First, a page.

Before consigning the photographic files from my trip to Cairo to an external hard drive for storage, I took one final (promise) look through the 6000 images I returned with.
And I discovered that I had not featured the Silver Stars in any of my previous posts. Let me rectify that now…
The participation of the Silver Stars contributed to a larger air display that took place during the Military Academy graduation ceremony in Cairo on 12th October 2023.
I have never really been an ‘air show’ person, but this display changed my point of view.
The aircraft that participate are not left to their own devices when it comes to the actual event.
Every formation is carefully scripted and timed to the second. With some of the aircraft involved travelling at more than 2000km/h, it is not difficult to realize just how quickly it could all go wrong.
The hand in the image belongs to one of the high-ranking members of the Egyptian Air Force, and he is working on a script that had been honed during several rehearsals.
The “Silver Stars” are the current Egyptian Air Force aerobatic display team flying K-8E Karakorum jet trainer aircraft.
These aircraft are capable of speeds of up to 800 knots,(1 knot = 1.852 kilometers per hour). That being said I had noticed that during certain of the formations the K-8E were flying with the wheels in the ‘landing’ position.
I asked the Air Force officers about this and they informed me that as the planes had to perform at a ‘reduced’ speed over a built-up area, this was a safety measure!
I was not told how slow their slow was.
Interestingly enough, these aircraft are not as loud as I expected and they almost ‘snuck’ by my lens on several occasions.
The images I captured resulted from paying attention during the earlier rehearsals.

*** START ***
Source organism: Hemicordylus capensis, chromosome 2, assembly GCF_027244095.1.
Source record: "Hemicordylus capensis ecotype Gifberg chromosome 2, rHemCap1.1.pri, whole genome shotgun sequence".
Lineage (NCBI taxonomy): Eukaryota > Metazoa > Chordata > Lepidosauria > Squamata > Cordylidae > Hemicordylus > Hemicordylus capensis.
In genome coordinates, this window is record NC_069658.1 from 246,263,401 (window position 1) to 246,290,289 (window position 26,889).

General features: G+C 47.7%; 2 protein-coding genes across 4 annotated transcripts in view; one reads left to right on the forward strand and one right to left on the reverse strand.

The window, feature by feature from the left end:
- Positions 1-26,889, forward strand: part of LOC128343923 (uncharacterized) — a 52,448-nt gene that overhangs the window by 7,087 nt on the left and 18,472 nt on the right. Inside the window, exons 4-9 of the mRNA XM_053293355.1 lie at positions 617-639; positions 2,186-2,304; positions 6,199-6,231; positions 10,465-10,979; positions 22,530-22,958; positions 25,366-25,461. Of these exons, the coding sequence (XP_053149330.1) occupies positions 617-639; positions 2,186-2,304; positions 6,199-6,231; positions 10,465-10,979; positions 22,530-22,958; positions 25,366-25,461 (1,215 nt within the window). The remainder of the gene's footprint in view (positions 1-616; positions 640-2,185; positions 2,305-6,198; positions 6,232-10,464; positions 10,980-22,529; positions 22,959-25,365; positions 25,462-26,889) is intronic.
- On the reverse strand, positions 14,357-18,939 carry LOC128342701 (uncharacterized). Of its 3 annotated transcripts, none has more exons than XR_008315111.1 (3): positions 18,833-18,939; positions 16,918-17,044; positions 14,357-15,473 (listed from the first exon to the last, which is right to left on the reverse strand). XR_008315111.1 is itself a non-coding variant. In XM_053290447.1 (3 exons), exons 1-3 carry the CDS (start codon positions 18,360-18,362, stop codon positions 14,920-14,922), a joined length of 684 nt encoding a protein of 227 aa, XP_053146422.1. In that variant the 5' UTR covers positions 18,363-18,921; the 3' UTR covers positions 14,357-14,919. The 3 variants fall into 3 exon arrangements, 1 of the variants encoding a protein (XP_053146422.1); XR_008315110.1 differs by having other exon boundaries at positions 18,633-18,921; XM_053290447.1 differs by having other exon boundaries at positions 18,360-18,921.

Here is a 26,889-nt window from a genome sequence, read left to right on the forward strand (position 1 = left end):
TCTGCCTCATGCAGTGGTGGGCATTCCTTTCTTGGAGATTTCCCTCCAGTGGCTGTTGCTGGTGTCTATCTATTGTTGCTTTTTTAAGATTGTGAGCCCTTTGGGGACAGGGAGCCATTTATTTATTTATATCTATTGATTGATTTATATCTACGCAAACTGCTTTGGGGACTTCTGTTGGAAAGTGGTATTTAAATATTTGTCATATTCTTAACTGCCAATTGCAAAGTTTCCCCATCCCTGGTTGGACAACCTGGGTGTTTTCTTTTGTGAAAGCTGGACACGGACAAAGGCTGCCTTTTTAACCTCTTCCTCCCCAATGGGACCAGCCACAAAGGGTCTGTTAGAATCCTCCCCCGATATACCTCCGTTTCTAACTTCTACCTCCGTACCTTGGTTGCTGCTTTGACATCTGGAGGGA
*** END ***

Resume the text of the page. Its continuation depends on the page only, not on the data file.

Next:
The Silver Stars are the Egyptian Air Force aerobatic display team flying K-8E Karakorum jet trainer aircraft painted in white, red and black colours. All planes are equipped with red, white and black smoke generators. During the shows, the Silver Stars perform eight different formations along with several single aircraft passes.
All pilots are flying instructors at the Egyptian Air Academy based in Belbeis Airport.
The Silver Stars team was formed in the middle of 1974 to participate in the “October War” anniversary.
Originally the pilots of the aerobatics team were flying instructors at the Air Force College and flew four L-29 planes painted in dark green brown and yellow – a standard colour scheme. In 1984, the Sliver Stars aerobatic team switched to six Alpha Jet training aeroplanes.
In 2003, the team made the switch to the K-8E Karakorum trainer and from 2005 was led by Group Captain Mostafa Fathi. Since 2010, the team has now flown ten aircraft – nine plus one solo.
The Hongdu JL-8 (Nanchang JL-8), also known as the Karakorum-8 or K-8 for short, is a two-seat intermediate jet trainer and light attack aircraft designed in the People’s Republic of China.